The next step is to get the state’s approval.
Nashville, located in the US state of Tennessee, is known for its sizeable Kurdish population and has even earned the nickname “Little Kurdistan.” Over 1,100 Kurdish students from different parts of the city attend public schools in Nashville.
The Tennessee Department of Education, which examines all special course requests, including the basis for the course, the district’s justification, the course’s design, and its application, will have to approve the proposal before the course becomes available to students.
Haidar Khezri, a Visiting Faculty member and Resident Senior Fellow in the Kurdish Political Studies Program (KPSP) at the University of Central Florida, initiated and led the process of designing the Kurdish language course for the Metro Nashville Public Schools.
He said once the Department of Education approves the proposal, preparation for the course can begin.
“So far, this is the first and most important step toward including Kurdish language studies in K-12 schools in the United States,” he told Kurdistan 24.
“It brings an end to decades of unjustified neglect of the Kurdish language in the United States.”
The Kurdish language courses will help Kurdish immigrants “maintain a connection with their Kurdish heritage, and prepare American students for a global society,” Khezri added.
The next step will be a workshop for licensed teachers at Metro Nashville Public Schools who are going to teach the courses.
Khezri said he plans to lead the workshop which would introduce teachers to the latest methods in teaching Kurdish as a foreign heritage language, and provide them with the available resources and textbooks.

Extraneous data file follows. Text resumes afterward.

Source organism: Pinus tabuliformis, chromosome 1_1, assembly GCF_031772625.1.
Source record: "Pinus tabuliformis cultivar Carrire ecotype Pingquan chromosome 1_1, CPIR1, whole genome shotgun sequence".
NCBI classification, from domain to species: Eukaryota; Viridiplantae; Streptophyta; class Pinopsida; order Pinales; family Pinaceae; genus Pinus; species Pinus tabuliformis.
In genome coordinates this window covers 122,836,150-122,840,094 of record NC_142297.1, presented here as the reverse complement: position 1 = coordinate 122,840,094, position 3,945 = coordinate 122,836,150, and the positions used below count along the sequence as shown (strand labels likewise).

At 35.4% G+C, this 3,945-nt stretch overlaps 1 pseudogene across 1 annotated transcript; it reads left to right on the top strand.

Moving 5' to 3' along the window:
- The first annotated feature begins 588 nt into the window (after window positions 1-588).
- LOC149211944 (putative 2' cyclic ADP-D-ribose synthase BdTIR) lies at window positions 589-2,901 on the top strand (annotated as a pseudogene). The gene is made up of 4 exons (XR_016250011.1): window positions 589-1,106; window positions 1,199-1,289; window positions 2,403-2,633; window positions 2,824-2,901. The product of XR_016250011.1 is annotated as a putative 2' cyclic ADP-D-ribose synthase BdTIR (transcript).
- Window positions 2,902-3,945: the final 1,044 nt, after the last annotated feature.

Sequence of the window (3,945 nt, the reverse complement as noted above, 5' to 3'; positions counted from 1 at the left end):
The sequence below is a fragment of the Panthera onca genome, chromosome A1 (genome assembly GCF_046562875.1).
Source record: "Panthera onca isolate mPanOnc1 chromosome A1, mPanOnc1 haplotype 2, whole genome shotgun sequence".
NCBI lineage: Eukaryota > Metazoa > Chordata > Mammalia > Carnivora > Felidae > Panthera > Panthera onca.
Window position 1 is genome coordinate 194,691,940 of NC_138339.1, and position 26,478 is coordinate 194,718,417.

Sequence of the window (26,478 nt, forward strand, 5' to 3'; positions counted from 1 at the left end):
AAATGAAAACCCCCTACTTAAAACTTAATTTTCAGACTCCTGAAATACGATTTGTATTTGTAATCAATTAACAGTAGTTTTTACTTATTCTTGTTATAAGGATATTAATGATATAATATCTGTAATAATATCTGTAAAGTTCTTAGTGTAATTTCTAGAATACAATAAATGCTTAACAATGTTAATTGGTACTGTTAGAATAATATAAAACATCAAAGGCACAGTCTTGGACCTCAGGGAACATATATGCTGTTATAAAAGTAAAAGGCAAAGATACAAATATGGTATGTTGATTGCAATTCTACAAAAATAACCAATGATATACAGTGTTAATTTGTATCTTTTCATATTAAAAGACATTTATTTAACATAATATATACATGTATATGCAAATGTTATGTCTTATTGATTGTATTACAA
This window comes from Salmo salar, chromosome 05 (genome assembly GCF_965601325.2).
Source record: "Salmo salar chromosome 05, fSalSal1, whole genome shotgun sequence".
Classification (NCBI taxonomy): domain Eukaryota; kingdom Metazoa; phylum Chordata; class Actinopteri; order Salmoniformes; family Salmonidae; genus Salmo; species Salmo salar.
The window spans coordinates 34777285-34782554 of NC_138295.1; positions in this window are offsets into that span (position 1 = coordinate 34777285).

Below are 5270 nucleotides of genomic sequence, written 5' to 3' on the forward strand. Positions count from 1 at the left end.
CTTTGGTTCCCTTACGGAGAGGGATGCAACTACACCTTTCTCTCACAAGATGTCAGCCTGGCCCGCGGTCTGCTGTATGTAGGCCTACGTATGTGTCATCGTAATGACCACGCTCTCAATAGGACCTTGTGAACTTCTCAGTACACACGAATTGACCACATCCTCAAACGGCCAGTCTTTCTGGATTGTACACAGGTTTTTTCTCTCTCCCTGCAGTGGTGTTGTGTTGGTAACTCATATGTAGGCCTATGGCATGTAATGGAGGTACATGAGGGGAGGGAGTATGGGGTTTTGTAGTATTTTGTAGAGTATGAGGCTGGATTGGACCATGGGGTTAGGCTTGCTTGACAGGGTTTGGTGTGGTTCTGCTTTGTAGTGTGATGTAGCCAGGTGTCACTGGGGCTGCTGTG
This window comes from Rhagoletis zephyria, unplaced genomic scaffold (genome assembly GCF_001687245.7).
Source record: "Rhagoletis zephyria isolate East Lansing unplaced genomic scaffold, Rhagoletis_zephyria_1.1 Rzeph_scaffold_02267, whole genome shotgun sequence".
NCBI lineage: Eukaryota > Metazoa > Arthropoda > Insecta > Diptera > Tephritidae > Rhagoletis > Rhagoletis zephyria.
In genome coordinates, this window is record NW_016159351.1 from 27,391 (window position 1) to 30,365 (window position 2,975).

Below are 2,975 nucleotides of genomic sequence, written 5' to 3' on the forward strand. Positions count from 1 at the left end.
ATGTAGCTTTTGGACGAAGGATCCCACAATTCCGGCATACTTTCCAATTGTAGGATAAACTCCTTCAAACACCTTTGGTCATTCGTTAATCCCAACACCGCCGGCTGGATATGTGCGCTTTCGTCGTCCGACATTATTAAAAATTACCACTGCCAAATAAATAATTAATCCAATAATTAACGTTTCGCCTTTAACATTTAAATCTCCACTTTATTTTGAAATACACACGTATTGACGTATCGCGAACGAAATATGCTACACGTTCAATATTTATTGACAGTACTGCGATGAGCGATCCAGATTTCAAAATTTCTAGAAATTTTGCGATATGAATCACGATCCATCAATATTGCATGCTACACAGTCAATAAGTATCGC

“We are going to address a variety of topics carefully,” he explained.
“We are planning to give the students the opportunity to learn both Sorani and Kurmanji (Behdini) dialects in both Latin and modified Perso-Arabic scripts.”
Yasin Hasan, a Kurdish teacher at Donelson Middle School in Nashville, said the decision to offer the Kurdish language courses is “highly significant” for the Kurdish community.
“We have a very high number of Kurdish students in Metro, and many of them are illiterate in Kurdish,” he told Kurdistan 24.
“Having a solid foundation in their mother tongue will increase the students’ overall development and would connect them with our culture.”
Hasan also suggested that the language is taught in Latin script as opposed to the Arabic script as it may be too difficult for the students.
A “majority of the places in Kurdistan now use the Latin script,” he noted.
“I would be one of the first ones to apply for the position if it’s taught in Latin script.”
Meanwhile, Khezri said he would discuss the issue further with two institutions in the US – the University of Central Florida and Indiana University Bloomington – to look for potential further collaborations.